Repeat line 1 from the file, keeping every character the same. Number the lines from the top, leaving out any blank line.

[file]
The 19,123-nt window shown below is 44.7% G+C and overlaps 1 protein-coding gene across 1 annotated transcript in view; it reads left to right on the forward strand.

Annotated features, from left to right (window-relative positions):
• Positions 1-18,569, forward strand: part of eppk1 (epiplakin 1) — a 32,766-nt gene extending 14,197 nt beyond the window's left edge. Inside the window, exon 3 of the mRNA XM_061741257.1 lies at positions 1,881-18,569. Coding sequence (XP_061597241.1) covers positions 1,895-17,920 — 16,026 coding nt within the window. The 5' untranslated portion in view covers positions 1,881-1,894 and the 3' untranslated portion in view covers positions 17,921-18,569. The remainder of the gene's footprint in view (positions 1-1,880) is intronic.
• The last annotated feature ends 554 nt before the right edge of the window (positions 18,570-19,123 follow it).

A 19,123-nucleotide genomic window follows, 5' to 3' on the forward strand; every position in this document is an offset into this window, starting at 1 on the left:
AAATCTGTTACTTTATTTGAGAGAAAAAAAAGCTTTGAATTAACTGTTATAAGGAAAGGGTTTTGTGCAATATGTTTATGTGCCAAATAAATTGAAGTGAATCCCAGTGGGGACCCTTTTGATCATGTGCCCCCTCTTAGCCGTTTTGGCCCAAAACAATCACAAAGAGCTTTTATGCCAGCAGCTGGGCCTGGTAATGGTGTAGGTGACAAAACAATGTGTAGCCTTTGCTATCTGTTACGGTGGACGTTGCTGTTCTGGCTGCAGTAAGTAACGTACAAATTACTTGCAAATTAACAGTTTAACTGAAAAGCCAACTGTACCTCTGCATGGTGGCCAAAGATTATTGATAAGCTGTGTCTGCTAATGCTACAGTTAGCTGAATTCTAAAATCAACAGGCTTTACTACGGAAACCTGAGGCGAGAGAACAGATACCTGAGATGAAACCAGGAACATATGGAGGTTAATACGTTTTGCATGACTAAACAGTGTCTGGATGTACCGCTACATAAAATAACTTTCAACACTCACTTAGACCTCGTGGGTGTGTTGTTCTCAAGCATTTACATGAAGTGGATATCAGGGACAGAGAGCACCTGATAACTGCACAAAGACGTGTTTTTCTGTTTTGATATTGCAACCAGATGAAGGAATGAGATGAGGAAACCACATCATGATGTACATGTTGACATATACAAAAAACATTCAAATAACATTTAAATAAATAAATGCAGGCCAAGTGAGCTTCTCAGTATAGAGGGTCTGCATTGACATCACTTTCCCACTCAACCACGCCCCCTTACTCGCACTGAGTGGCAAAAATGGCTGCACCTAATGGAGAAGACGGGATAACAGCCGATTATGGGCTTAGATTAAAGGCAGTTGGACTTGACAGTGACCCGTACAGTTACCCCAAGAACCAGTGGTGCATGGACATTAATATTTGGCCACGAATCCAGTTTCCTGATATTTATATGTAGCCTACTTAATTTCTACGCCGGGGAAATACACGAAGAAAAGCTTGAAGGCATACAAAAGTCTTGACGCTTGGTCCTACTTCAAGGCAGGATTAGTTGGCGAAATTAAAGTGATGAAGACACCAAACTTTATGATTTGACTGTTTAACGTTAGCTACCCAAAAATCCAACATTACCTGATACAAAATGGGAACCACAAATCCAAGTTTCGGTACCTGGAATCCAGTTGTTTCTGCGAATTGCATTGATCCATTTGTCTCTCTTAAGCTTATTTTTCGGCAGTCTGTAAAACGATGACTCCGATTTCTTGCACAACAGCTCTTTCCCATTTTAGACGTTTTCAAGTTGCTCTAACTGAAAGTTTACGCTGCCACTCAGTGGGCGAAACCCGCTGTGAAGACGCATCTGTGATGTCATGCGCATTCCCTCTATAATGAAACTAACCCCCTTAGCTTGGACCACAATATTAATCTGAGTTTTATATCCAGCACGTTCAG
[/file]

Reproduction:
The 19,123-nt window shown below is 44.7% G+C and overlaps 1 protein-coding gene across 1 annotated transcript in view; it reads left to right on the forward strand.